You can also thin solvent-based poly by adding up to 10 percent mineral spirits, but only if you live in a state that allows it. Some East Coast states and California prohibit users from adding solvents after the can is opened. In that case, you’ll have to recycle the old stuff and buy a fresh can.
–Family Handyman, October 2009, p. 75
I figure FM is just covering their butts legally, but I found this statement to be mindboggling. First. how does anyone propose to enforce such a law? Do the state EPAs have special sniffers that can tell the difference between various organic solvents? Are they going to do warrantless surprise searches to look for tampered polyurethane? Has anyone ever been prosecuted under such a law?
Second, what were they thinking? What is the purpose of such a law? Was it lobbied for by poly manufacturers to move more product? Wouldn’t buying a new can release just as much solvent into the air, plus incur the ecological costs of producing another and disposing of the old? Somebody fill me in here.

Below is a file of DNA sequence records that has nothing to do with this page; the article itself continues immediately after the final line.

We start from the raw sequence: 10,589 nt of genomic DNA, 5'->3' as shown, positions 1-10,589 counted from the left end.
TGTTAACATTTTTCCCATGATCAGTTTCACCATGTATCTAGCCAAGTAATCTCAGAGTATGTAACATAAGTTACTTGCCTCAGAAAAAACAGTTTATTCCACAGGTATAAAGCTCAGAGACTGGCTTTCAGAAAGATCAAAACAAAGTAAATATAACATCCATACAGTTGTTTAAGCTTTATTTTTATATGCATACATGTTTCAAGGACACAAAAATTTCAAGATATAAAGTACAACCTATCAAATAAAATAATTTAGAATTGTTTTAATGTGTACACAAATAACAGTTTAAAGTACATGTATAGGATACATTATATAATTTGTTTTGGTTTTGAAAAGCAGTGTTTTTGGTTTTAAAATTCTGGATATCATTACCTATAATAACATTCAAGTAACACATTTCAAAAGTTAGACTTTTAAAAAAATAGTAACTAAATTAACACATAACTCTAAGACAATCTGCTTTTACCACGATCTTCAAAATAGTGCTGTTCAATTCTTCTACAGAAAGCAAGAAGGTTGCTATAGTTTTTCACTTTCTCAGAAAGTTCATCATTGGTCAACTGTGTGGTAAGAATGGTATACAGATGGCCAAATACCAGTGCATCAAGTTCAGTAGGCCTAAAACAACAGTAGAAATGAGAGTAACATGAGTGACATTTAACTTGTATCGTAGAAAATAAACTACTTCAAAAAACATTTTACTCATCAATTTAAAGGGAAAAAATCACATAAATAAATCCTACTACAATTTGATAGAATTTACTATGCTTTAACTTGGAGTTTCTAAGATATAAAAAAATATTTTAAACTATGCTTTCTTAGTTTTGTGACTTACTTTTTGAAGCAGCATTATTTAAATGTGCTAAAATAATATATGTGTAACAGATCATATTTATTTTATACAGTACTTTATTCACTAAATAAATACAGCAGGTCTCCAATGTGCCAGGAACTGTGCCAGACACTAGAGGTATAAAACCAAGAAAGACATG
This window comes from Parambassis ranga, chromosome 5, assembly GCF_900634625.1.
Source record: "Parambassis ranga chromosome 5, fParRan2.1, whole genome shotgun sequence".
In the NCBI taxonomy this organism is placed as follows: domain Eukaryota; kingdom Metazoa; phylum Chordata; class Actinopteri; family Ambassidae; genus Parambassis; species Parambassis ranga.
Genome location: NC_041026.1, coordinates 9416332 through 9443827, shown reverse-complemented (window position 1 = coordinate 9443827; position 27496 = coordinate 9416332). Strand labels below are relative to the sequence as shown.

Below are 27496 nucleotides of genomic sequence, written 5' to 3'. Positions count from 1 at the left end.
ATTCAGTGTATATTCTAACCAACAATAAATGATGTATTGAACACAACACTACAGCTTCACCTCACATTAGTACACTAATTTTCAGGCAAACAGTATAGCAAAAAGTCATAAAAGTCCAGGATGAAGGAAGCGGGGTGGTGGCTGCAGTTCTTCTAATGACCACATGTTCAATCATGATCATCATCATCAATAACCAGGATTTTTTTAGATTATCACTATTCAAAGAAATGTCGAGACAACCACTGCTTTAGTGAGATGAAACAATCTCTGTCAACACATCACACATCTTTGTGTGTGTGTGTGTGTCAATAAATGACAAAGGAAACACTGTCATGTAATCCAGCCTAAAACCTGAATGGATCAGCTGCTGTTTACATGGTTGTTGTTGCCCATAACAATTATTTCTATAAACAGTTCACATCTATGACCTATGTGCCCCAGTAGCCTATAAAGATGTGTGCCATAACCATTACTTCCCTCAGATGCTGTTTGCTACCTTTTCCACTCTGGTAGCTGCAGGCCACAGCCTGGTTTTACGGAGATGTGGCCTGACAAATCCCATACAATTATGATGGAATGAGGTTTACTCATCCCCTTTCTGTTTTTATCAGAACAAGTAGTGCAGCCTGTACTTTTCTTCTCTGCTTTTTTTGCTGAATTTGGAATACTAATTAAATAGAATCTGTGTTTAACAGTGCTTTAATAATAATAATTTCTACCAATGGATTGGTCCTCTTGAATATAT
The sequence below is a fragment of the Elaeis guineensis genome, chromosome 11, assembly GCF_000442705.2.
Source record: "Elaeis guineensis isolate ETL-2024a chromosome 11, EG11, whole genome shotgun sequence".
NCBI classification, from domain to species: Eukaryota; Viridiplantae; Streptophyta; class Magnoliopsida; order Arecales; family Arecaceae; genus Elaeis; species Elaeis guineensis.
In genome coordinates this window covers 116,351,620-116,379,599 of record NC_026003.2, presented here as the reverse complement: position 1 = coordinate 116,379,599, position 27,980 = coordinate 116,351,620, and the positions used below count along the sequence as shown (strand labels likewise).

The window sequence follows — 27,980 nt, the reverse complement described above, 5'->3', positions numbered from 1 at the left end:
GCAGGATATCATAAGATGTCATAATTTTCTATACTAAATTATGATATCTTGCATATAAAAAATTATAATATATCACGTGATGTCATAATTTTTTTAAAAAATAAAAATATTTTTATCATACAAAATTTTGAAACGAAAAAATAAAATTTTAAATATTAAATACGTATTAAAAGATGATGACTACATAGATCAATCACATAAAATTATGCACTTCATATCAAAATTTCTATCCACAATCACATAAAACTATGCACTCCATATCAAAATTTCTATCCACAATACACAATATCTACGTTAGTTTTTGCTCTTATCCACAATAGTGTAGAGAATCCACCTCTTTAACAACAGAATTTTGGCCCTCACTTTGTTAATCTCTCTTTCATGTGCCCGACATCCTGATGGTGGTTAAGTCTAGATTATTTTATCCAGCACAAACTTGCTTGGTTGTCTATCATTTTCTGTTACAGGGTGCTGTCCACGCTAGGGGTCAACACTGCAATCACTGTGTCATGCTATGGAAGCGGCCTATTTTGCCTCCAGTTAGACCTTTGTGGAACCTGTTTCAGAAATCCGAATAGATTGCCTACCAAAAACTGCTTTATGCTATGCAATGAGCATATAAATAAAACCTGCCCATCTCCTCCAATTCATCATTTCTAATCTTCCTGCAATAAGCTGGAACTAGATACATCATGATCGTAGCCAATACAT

I am certain that virtually nobody in the affected states knew that this law existed. And now that they know it exists, I’d wager that nobody will actually obey it. It’s not like anyone would actually know, unlike Billy Beck’s hypothetical shed. I guess that if you can’t build it, then how you can’t finish it is irrelevant.